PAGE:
Best of 2018 – Part 1

Every December, I post some my favorite photos and writings from the year.  This year, I was either particularly prolific or particularly bad at narrowing things down.  Regardless, I decided to split my “Best of 2018” blog post into two parts so I could include more without making a single overwhelmingly-large post.

Back in June, I photographed this goatsbeard seed stuck on a hoary verbena flower stem.

Of course, these “Best of” posts are common across many media platforms this year.  It’s fun to look back at previous work.  It’s also, of course, nice to take a break from creating NEW content and just recycle old content!  So yes, I’m being extra lazy by getting out of creating content twice instead of once.  If it makes me (I mean you) feel better, I’ve also been working on a lot of data that should provide fodder for some pithy posts within the next month or two.  Maybe that will help make up for my laziness this month.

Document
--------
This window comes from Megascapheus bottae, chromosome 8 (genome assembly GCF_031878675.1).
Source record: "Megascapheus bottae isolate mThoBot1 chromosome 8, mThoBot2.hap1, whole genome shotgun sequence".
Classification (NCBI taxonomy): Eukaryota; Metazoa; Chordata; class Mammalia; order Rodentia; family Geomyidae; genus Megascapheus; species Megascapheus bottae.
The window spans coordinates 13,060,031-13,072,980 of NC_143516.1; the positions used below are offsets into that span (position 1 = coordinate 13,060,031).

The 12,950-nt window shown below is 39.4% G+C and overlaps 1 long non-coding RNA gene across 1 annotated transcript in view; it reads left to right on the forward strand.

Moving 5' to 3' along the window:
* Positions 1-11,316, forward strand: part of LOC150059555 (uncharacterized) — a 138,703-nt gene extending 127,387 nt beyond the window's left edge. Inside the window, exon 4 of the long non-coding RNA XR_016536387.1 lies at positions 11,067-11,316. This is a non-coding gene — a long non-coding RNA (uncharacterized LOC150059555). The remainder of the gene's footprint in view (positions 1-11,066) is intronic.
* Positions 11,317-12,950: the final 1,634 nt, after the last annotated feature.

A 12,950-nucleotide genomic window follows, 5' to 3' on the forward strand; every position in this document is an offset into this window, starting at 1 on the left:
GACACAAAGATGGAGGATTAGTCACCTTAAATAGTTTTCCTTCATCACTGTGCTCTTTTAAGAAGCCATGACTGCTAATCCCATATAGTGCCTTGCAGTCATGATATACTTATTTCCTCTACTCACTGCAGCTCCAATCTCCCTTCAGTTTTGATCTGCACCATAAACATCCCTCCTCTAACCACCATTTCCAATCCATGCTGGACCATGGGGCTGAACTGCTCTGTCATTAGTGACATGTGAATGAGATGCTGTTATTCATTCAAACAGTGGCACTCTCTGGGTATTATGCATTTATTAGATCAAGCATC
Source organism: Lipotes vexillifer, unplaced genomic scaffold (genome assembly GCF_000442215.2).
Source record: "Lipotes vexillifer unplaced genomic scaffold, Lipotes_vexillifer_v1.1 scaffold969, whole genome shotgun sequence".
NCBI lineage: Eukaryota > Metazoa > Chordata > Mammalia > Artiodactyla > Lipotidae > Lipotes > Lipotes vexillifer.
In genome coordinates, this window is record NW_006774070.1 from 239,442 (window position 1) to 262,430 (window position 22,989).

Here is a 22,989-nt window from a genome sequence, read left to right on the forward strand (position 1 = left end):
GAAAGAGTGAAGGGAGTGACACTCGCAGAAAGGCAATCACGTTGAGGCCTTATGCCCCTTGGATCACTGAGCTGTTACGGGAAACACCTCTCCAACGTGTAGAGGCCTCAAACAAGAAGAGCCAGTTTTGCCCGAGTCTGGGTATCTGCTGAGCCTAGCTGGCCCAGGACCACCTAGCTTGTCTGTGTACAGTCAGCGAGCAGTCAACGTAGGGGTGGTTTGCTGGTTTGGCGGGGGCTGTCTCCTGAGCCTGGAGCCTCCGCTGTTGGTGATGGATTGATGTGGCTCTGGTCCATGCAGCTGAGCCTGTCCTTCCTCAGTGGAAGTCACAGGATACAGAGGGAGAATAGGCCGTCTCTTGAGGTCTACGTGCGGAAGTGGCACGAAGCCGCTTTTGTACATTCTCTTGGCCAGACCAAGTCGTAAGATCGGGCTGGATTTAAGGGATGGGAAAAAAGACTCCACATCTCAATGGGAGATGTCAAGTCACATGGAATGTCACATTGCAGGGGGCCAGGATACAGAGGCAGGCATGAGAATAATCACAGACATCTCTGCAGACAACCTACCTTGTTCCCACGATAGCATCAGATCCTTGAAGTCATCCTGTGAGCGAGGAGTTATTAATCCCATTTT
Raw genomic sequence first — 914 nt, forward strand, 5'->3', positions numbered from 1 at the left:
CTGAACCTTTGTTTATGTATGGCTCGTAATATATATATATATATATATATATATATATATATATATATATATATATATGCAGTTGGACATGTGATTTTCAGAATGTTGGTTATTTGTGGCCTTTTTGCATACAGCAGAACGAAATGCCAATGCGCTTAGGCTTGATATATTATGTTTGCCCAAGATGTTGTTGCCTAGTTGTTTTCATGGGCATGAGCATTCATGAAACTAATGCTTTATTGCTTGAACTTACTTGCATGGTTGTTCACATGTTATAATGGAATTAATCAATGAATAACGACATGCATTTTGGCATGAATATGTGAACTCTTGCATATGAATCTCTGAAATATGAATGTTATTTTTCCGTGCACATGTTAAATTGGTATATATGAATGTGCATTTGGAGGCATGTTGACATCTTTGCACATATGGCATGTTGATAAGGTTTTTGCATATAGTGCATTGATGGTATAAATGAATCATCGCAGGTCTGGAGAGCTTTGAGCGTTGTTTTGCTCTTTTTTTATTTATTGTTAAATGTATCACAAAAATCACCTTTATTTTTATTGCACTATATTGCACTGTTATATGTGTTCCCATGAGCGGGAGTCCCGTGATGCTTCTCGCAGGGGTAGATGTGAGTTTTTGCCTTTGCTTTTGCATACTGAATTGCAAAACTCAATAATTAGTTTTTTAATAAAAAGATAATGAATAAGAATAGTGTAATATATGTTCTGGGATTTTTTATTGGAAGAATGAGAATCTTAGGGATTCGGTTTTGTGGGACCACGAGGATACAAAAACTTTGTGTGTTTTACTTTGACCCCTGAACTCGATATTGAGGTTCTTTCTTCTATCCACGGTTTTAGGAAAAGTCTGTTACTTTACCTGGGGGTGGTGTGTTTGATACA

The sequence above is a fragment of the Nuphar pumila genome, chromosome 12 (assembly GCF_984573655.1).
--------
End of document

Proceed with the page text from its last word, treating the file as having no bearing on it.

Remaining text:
In Part 1 of this two part series, then, I’m including half of my favorite photos from 2018, along with about half of the posts I thought were most interesting, or at least fun to write this year.  That, of course, includes the project that consumed much of my time this year – my square meter photography project.  After an initial post in January that described the project, I posted 6 updates throughout the year that summarized activity from the months of May, June, July, August, September, and October.  You can also read an encapsulation of the whole project here

This composite image shows all 110 species I found and photographed this year in my square meter plot.